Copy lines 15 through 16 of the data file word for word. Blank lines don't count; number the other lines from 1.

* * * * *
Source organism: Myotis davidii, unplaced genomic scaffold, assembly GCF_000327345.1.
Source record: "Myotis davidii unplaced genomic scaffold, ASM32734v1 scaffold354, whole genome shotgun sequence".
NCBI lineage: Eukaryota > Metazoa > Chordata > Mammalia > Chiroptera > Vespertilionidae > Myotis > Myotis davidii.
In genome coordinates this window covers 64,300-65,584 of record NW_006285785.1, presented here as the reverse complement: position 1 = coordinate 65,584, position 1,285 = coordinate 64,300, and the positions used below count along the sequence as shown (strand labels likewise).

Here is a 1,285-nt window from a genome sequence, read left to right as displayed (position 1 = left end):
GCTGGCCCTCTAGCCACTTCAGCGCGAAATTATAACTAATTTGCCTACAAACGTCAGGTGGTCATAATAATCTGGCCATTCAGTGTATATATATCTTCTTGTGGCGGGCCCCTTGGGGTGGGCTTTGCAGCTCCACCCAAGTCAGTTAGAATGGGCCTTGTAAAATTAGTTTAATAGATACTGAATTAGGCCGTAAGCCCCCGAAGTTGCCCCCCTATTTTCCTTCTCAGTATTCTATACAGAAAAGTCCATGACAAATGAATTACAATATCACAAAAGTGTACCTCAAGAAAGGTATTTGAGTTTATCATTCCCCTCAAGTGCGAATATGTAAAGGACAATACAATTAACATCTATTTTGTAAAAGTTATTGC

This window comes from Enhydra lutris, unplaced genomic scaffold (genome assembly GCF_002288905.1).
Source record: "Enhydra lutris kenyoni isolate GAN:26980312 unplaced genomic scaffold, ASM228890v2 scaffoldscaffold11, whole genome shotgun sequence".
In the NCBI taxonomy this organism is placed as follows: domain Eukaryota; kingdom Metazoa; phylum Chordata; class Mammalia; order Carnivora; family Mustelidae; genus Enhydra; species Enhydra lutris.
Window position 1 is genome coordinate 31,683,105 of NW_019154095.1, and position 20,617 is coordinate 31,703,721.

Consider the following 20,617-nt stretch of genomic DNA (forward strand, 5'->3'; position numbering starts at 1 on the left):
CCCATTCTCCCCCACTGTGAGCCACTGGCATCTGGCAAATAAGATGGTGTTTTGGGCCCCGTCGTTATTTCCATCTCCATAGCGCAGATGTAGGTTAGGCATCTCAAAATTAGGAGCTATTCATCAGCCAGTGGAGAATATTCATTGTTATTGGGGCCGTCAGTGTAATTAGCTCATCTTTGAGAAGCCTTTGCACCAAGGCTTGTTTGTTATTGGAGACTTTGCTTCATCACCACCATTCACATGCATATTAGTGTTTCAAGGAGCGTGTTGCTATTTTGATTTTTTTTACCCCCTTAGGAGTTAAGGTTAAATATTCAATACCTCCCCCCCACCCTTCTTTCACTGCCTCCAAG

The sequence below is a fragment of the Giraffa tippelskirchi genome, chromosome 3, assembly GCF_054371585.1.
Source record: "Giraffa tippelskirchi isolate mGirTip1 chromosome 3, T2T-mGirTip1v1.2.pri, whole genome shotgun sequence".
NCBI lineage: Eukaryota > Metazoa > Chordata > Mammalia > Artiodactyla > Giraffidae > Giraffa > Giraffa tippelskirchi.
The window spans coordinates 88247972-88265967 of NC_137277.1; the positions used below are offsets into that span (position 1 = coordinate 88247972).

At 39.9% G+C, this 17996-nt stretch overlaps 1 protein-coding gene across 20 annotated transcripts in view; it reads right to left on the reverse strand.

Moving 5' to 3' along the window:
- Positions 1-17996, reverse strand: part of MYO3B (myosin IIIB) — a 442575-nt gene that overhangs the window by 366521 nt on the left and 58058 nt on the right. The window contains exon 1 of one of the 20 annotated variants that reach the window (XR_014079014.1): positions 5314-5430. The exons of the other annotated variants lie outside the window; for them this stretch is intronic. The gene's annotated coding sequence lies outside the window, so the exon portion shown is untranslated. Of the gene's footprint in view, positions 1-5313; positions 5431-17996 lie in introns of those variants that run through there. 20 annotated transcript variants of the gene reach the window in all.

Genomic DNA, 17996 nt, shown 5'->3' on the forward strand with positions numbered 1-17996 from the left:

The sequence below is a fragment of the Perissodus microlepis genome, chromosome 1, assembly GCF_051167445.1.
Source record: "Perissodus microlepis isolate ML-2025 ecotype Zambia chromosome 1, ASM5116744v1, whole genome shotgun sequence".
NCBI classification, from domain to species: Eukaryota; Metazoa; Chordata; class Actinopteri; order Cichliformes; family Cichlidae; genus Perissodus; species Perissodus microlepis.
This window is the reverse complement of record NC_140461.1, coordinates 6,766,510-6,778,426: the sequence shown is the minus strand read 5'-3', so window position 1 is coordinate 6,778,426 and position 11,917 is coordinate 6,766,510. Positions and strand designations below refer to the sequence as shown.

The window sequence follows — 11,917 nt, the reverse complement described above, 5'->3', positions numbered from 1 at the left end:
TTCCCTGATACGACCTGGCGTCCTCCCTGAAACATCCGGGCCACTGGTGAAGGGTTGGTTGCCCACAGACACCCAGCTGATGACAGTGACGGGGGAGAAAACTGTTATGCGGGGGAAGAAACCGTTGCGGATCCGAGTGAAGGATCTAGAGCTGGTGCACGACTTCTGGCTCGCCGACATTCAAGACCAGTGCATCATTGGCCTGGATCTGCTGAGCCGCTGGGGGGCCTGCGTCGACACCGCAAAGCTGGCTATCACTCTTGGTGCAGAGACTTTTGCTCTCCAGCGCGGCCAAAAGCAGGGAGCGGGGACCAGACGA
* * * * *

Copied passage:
NCBI lineage: Eukaryota > Metazoa > Chordata > Mammalia > Artiodactyla > Giraffidae > Giraffa > Giraffa tippelskirchi.
The window spans coordinates 88247972-88265967 of NC_137277.1; the positions used below are offsets into that span (position 1 = coordinate 88247972).